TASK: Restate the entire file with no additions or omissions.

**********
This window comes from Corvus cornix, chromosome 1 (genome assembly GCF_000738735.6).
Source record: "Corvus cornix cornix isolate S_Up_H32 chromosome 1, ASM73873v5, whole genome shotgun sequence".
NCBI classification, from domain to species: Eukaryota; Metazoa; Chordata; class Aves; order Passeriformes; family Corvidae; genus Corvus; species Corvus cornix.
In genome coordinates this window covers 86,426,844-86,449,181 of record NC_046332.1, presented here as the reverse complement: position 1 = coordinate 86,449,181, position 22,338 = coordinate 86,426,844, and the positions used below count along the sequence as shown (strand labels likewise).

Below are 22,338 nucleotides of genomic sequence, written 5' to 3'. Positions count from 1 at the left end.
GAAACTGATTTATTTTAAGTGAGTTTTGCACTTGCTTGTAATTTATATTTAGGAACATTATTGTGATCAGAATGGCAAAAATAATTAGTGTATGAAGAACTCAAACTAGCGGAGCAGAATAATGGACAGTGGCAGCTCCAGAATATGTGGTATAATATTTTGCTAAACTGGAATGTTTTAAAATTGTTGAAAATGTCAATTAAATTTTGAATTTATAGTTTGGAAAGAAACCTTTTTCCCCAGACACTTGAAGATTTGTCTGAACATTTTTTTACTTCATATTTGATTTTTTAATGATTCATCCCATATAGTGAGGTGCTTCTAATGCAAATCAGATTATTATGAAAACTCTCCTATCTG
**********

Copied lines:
This window comes from Corvus cornix, chromosome 1 (genome assembly GCF_000738735.6).
Source record: "Corvus cornix cornix isolate S_Up_H32 chromosome 1, ASM73873v5, whole genome shotgun sequence".
NCBI classification, from domain to species: Eukaryota; Metazoa; Chordata; class Aves; order Passeriformes; family Corvidae; genus Corvus; species Corvus cornix.
In genome coordinates this window covers 86,426,844-86,449,181 of record NC_046332.1, presented here as the reverse complement: position 1 = coordinate 86,449,181, position 22,338 = coordinate 86,426,844, and the positions used below count along the sequence as shown (strand labels likewise).

Below are 22,338 nucleotides of genomic sequence, written 5' to 3'. Positions count from 1 at the left end.
GAAACTGATTTATTTTAAGTGAGTTTTGCACTTGCTTGTAATTTATATTTAGGAACATTATTGTGATCAGAATGGCAAAAATAATTAGTGTATGAAGAACTCAAACTAGCGGAGCAGAATAATGGACAGTGGCAGCTCCAGAATATGTGGTATAATATTTTGCTAAACTGGAATGTTTTAAAATTGTTGAAAATGTCAATTAAATTTTGAATTTATAGTTTGGAAAGAAACCTTTTTCCCCAGACACTTGAAGATTTGTCTGAACATTTTTTTACTTCATATTTGATTTTTTAATGATTCATCCCATATAGTGAGGTGCTTCTAATGCAAATCAGATTATTATGAAAACTCTCCTATCTG